YOU GIVE 10% OF ALL YOUR AGENCY’S INCOME AND DONATE IT TOWARDS HELPING THE “WORLD BECOME A BETTER PLACE”. CAN YOU TELL US ABOUT SOME OF THE FOUNDATIONS AND CHARITIES TO WHICH YOU DONATE A PORTION OF YOUR COMPANY’S PROFIT TOWARDS?

The amount we’re able to give-back directly correlates to how profitable we’ve been in a particular year. Since founding the agency, we’ve focused on diversifying our efforts by working with and supporting smaller nonprofits and charities like one that provides feminine hygiene products to low-income women in rural South Africa or another that gives shelter to victims of domestic abuse. We try to ensure that the values of these foundations mirror ours: empathy, education, and equality. As the agency grows, we hope these funds will be used toward an initiative of our very own: The Caleb Project.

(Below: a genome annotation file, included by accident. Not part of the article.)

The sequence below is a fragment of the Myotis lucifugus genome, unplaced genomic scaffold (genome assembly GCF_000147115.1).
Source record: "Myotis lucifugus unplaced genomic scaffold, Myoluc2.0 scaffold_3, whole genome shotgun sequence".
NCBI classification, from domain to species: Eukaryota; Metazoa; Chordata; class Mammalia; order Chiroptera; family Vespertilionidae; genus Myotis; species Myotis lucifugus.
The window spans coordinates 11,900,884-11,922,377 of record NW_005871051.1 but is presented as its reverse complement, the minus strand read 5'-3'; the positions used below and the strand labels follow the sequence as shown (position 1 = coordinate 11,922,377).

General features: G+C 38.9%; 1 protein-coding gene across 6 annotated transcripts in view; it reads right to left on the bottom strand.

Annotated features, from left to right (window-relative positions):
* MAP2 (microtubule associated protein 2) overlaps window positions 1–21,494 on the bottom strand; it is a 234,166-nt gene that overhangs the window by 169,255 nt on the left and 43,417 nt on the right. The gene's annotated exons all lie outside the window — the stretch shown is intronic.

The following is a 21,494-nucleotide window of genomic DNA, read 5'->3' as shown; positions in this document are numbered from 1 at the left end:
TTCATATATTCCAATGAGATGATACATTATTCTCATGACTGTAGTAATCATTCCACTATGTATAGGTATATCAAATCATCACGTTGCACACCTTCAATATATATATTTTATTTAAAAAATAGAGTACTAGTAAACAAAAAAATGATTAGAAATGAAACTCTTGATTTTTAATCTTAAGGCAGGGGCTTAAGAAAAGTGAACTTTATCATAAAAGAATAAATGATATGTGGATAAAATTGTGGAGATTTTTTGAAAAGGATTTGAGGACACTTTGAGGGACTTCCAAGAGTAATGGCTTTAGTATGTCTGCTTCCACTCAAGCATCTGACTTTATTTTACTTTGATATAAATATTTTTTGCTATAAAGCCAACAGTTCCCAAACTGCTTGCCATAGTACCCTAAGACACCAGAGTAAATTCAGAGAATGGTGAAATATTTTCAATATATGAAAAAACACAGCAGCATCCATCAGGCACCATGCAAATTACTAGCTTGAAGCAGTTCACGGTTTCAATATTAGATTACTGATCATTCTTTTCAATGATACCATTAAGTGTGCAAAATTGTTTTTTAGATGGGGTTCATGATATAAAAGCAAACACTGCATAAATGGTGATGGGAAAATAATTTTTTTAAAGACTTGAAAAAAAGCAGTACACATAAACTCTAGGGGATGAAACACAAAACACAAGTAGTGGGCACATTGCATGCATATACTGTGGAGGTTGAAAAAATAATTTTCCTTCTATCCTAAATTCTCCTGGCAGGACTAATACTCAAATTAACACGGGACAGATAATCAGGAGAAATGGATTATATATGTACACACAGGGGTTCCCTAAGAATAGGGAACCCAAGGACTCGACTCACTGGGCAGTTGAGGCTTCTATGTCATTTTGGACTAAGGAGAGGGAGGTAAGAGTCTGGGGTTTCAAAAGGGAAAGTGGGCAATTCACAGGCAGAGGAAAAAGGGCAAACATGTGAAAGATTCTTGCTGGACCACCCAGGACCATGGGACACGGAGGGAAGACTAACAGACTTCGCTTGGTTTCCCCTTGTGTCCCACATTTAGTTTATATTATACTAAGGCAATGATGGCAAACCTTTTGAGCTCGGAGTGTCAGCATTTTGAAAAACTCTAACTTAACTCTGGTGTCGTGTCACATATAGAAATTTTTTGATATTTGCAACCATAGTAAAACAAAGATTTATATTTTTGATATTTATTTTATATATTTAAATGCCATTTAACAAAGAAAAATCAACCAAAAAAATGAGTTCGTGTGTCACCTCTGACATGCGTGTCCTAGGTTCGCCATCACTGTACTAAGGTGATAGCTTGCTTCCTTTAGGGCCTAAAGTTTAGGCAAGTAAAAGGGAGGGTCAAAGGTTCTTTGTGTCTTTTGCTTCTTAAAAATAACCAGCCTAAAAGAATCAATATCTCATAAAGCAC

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HAVING STUDIED AND WORKED IN COMMUNICATIONS, ONE CAN SAY YOU ARE AN EXPERT TO ALL THINGS COMMUNICATIONS RELATED. HOW IMPORTANT DO YOU BELIEVE COMMUNICATION IS WHEN IT COMES TO THE SUCCESS OF A BUSINESS?

Last year, the agency put on the first-ever “Communications Week” event held in Canada. It was a huge success and we learned that there’s a huge gap when it comes to the appreciation and growth of Canadian business communications.

I think this is because there’s a lack of understanding of the importance of communication in any industry.
Communication is the foundation upon which every industry is built. Know any incredible lawyers who are poor communicators? Doctors? Servers? My point exactly.

WHAT MARKETING ADVICE CAN YOU GIVE TO SMALL BUSINESS OWNERS WHO ARE JUST STARTING UP?